Images © copyright the respective venue.
The Coach & Horses has been bought by a London company, no news yet on any re-opening.
The Swan (on the Stray) re-opened in June after a 15-month closure, still leased and operated by Market Town Taverns. Currently open four days a week with three cask ales.
The Waiting Room is to be a new ‘quality independent café bar’ operated by Appetite for Life (So!Bar/Tap on Tower Street) expected to open later this year close to Starbeck station.
The Woodlands Hotel is to undergo a refurbishment by Star Pubs &; Bars with its name changed to ‘West Riding Harrogate’ according to the Star website: https://www.starpubs.co.uk/pubs/woodlands-hotel-harrogate
Blind Jack’s re-opened in July after a nearly nine-month closure; the pop-up bar which they operated at Donkey’s Years Antiques since April is now closed. Six cask ales on.
The Commercial Hotel and Marquis of Granby, both Sam Smith’s pubs, have not re-opened following this year’s lockdown.
Track and Sleeper opened on Knaresborough’s station platform in June. Operated by the owners of Gorilla Brewing in Mexborough and the Rockingham Tap in Swinton, near Rotherham, it serves six cask ales, four from Gorilla and two others, usually from Thornbridge, but occasionally Rooster’s.
The Worlds End has undergone a major refurbishment both inside and outside, the pub re-opened early August.
Track and Sleeper, Knaresborough
King William IV ('The King Billy'), Ripon
The George at Wath re-opened as The George Country Inn in July. Four cask ales from Rudgate and Theakston.
The Bruce Arms at West Tanfield re-opened with a new tenant on 24th September. Three cask ales including a blonde or other light beer, a stronger more unusual (for the Dales) beer, and a beer from Masham.
Hopper Lane Hotel at Blubberhouses re-opened in April after being closed since the first lockdown while shielding vulnerable family members.
The Black Bull Inn at Boroughbridge re-opened in June, now serving Timothy Taylor Boltmaker and Daleside Blonde with a third changing beer, recently Rudgate Viking and Pennine Brewing.
The Tiger Inn at Coneythorpe suffered a fire to their kitchen last November and have been closed ever since. Repair works are underway and they anticipate re-opening on October 25th.
Ye Jolly Farmers at Dalton re-opened under new ownership at the end of July after a six-week closure. No longer serving John Smith Cask, but one/two changing real ales from local breweries.
General Tarleton Inn & Restaurant at Ferrensby re-opened under new management in May having been closed since the first lockdown.
The Old Spring Well on the A59 at Killinghall is being re-branded by Marston’s as 'The Curious Cow of Harrogate'. Marston’s are currently advertising for a General Manager and other staff.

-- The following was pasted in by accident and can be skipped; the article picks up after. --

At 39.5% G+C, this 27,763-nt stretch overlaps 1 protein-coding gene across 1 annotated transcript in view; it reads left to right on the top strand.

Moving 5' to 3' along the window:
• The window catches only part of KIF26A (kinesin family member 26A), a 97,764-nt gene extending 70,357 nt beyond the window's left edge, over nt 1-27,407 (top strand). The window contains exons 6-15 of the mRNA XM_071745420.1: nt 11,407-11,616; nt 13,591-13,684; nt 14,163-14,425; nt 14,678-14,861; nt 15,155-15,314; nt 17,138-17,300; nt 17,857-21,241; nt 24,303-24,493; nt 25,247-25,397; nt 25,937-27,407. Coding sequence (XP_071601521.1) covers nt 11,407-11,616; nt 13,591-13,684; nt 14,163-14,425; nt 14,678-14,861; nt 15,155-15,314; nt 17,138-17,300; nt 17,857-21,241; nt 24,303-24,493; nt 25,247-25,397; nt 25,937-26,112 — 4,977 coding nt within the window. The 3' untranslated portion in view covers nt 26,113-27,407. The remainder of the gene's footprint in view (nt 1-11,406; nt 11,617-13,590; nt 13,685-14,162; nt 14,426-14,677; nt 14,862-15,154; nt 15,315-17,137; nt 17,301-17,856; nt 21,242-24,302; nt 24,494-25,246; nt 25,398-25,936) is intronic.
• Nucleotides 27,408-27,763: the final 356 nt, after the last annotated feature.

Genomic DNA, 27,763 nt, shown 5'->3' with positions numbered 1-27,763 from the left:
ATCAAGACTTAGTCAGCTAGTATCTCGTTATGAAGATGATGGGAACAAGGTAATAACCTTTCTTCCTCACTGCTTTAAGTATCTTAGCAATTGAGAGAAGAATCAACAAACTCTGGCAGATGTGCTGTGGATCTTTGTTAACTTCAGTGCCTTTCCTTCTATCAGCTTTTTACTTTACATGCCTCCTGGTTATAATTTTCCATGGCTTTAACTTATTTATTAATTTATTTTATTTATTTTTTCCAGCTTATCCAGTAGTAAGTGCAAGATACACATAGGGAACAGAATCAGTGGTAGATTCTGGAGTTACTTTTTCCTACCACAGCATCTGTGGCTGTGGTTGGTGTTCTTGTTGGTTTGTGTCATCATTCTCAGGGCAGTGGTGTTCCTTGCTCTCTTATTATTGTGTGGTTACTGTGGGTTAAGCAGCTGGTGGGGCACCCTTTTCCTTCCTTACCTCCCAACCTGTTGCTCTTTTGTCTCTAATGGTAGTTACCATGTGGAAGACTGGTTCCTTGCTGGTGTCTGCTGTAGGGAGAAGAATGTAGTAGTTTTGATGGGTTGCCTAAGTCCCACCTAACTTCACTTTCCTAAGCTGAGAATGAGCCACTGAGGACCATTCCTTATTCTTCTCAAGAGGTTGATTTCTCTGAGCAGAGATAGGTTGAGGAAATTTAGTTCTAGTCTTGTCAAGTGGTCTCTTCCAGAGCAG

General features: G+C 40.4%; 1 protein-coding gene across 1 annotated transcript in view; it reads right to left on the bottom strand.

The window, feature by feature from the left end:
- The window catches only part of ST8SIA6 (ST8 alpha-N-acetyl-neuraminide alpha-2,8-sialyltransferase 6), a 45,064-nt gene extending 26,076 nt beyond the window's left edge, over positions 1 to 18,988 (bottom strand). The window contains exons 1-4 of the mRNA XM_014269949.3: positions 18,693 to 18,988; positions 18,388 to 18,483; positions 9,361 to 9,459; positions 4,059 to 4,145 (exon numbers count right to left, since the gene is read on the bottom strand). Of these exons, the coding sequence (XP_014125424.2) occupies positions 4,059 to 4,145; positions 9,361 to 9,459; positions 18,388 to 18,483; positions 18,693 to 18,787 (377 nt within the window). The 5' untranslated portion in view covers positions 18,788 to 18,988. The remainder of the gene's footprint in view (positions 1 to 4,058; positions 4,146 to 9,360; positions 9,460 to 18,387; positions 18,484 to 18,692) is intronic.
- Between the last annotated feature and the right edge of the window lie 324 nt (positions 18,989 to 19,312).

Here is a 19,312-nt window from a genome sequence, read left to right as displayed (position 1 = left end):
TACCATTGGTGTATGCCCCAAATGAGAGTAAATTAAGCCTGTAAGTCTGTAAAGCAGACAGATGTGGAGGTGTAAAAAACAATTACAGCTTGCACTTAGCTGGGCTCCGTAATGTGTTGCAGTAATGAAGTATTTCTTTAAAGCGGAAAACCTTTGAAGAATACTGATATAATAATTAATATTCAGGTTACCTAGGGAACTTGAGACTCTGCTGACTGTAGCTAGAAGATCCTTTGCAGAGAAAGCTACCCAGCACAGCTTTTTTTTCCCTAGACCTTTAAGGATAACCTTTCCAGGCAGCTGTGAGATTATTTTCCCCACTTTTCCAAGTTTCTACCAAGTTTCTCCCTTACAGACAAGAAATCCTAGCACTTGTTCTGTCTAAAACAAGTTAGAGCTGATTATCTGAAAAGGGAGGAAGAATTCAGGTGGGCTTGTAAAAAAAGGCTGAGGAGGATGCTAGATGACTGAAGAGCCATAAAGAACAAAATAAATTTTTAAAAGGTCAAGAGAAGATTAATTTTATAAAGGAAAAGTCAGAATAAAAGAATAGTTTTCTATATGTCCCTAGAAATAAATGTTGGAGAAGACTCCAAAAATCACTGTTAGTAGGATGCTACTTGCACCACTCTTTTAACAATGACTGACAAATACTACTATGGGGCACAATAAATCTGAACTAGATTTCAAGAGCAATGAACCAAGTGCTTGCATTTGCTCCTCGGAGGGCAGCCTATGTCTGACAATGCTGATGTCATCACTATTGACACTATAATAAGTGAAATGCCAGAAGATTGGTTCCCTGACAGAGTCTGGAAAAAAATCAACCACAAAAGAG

The Bay Horse which closed during the third lockdown earlier this year, re-opened with a new tenant in August. Black Sheep Best, Theakston Best, Old Peculier, a Pennine Brewing beer, and sometimes a fifth changing beer.
The Royal Oak at Pateley Bridge is now serving four cask ales.
The Crown Inn at Roecliffe re-opened in September 2020 after an 18-month closure, having being bought and refurbished by Coastal & Country Inns.
The Inn South Stainley has re-opened after sale of the business to new owners following liquidation of the previous owners, the Seafood Pub Company.
Planning applications / decisions
The Little Ale House have applied for planning consent to expand upwards into the former Indian restaurant (21/03768/COU).
Owners of the Lamb & Flag at Bishop Monkton, which did not re-open following the first lockdown, have submitted a planning application to Harrogate Borough Council to build five dwellings on the site (21/01715/FUL).
Hideaway Kitchen at The Dunsforth (formerly Dunsforth, Angler) at Lower Dunsforth closed at the end of August last year after initially re-opening following the first lockdown. A planning application for change of use and conversion to three two-bedroom flats has now been submitted to Harrogate Borough Council by the owner Stonefield Development (Yorkshire) Ltd. (21/03206/FUL).
Crown Inn at Great Ouseburn (closed 2015) has received planning consent to convert to a private dwelling (20/04342/FUL). There was an ACV on this pub, but the owner refused to sell and a local builder built a new pub for the village, namely the Lime Tree Inn.
The Three Horseshoes in Killinghall has now been demolished after an application by Punch Taverns for construction of a convenience store and four flats was approved by Harrogate Borough Council last July (19/04606/FUL)
At The Henry Jenkins in Kirkby Malzeard the Planning Inspectorate overturned Harrogate Borough Council’s decision to refuse planning permission for conversion of the eastern part of the site into a single dwelling. The villagers’ fight to save the pub continues, and currently they are applying for renewal of the ACV. The campaign has so far raised in excess of £230k plus match funding:- https://thehenryjenkins.com
The Board Inn, Knaresborough (closed 2017) has been bought by Amado Homes Limited who have since had a planning application approved to build two flats in place of the micropub that was approved in an earlier application by the previous owner (21/01158/FUL).
At The Castle Inn, Knaresborough a recent application for planning consent for a roof terrace was refused by Harrogate Borough Council.
At The Green Tree Inn at Little Ouseburn (closed 2019) an application to Harrogate Borough Council to convert the pub into three dwellings and build two further dwellings in the car park has been approved (20/02768/FUL). An earlier (2017) application included a micropub but this latest application does not.